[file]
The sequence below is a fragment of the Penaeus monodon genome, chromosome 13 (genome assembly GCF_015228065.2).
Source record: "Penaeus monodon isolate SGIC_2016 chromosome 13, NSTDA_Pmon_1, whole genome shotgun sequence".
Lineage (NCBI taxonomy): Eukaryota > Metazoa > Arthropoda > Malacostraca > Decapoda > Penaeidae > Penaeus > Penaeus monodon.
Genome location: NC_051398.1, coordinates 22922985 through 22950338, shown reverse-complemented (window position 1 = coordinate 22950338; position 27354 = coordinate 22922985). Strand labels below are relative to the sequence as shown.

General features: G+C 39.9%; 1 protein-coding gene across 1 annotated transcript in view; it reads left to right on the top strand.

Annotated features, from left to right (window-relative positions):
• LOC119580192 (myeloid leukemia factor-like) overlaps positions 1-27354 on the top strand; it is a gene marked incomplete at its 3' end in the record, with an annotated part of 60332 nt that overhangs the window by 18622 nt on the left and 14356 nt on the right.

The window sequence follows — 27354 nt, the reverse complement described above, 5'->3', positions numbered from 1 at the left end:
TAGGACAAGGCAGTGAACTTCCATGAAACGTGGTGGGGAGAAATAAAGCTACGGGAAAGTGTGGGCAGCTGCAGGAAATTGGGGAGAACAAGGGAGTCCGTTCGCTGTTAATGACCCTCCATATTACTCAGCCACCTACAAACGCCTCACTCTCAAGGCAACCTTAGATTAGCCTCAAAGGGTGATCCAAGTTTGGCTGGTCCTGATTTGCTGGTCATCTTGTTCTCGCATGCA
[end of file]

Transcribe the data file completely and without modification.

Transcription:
The sequence below is a fragment of the Penaeus monodon genome, chromosome 13 (genome assembly GCF_015228065.2).
Source record: "Penaeus monodon isolate SGIC_2016 chromosome 13, NSTDA_Pmon_1, whole genome shotgun sequence".
Lineage (NCBI taxonomy): Eukaryota > Metazoa > Arthropoda > Malacostraca > Decapoda > Penaeidae > Penaeus > Penaeus monodon.
Genome location: NC_051398.1, coordinates 22922985 through 22950338, shown reverse-complemented (window position 1 = coordinate 22950338; position 27354 = coordinate 22922985). Strand labels below are relative to the sequence as shown.

General features: G+C 39.9%; 1 protein-coding gene across 1 annotated transcript in view; it reads left to right on the top strand.

Annotated features, from left to right (window-relative positions):
• LOC119580192 (myeloid leukemia factor-like) overlaps positions 1-27354 on the top strand; it is a gene marked incomplete at its 3' end in the record, with an annotated part of 60332 nt that overhangs the window by 18622 nt on the left and 14356 nt on the right.

The window sequence follows — 27354 nt, the reverse complement described above, 5'->3', positions numbered from 1 at the left end:
TAGGACAAGGCAGTGAACTTCCATGAAACGTGGTGGGGAGAAATAAAGCTACGGGAAAGTGTGGGCAGCTGCAGGAAATTGGGGAGAACAAGGGAGTCCGTTCGCTGTTAATGACCCTCCATATTACTCAGCCACCTACAAACGCCTCACTCTCAAGGCAACCTTAGATTAGCCTCAAAGGGTGATCCAAGTTTGGCTGGTCCTGATTTGCTGGTCATCTTGTTCTCGCATGCA